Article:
There always seems to be one more tip that writers can learn in order to improve the quality and efficiency of their writing. The more tips you know and use, the more fun writing becomes. And that’s enough motivation to keep on writing.
- Write shorter. The problem may be that you just keep typing. It’s easier and more fun than editing. Besides which, you can always edit later, right? But readers are impatient. They want the plot to move on or to get to the point of some text. The solution? Avoid putting in extraneous text.
- Shorten your sentences. The problem may be that you keep tacking on more ideas as you’re writing. You feel that you must share everything with your audience, so yo may tend to blather. However, long sentences confuse readers. The solution? Break long sentences and paragraphs into shorter crisper ones.
- Minimize passive voice. The problem may be that you’re afraid to use your own voice or someone else’s. But, using passive voice hides true meaning and feeling. The solution? Make the actor or the author (you) the subject of as many sentences as possible. Don’t say “it is believed that…”. Say “I/he/she/they/we believe that…” Or “Jane/John believe that…”.
- Eliminate weasel words. The problem may be be that you’re afraid to be daring. But, weasel words make statements sound wishy-washy. The solution? Replace weasel words with strong verbs, nouns, adjectives, etc. Or remove the weak sentence entirely.
- Replace jargon with clarity. The problem may be that you think jargon, especially technical or “in” jargon, sounds sophisticated, or is expected by your peers. However, jargon may make your readers feel ignorant. The words leave them in the dust. Not a good plan. The solution? Replace jargon with plain English. Remember that your audience usually wants to read your book, not study it.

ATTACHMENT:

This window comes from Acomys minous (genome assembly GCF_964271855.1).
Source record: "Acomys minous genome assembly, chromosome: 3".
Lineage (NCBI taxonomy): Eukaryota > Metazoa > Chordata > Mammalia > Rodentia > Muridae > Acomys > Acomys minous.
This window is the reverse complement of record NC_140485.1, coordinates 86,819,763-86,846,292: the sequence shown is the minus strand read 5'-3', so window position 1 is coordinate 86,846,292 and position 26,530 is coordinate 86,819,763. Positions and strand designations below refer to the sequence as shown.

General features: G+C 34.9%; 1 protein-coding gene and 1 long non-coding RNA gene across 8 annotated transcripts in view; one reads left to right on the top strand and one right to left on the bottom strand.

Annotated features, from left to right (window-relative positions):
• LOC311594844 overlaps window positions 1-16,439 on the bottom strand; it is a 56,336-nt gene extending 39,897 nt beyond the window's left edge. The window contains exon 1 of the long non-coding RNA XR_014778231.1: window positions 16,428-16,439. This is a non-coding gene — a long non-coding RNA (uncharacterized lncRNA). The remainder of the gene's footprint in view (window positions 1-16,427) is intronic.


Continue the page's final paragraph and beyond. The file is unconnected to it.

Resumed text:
- Use “I”, “we”, and “you”. The problem may be that you’re afraid of sounding informal. However, pronouns invite readers to join you in sharing the knowledge or story. The solution? Imagine that you’re talking with your readers; and write it that way, directly to them.
- Move key points closer to the front of your text. The problem may be that you feel you have to warm up your audience before getting to the point. On the other hand, bold statements get and retain attention. What’s the solution? Write bold openings, whether for each paragraph, section, or the whole work. After your first (or second or third) draft, keep looking for ways to state your strong points earlier.
- Cite examples. The problem may be that you think you’re too busy to do research or you already know all you need to. And besides, you just want to write. However, text without examples or appropriate references can be boring and/or less effective. The solution? Your book-writing plan should allow for spending about half your time doing research, depending, of course, on your topic.
- Give readers some signposts. The problem may be that you’re afraid of sounding pedantic or theatrical. However, readers want to have some idea of what’s coming. The solution? After stating and amplifying a point, give some idea of what’s coming next. If for no other reason, it certainly improves flow.
Add these tips to ones you’ve already learned. Create a “Tips” document. Organize it in a way that makes it most useful for you. And remember to look at it once in a while.
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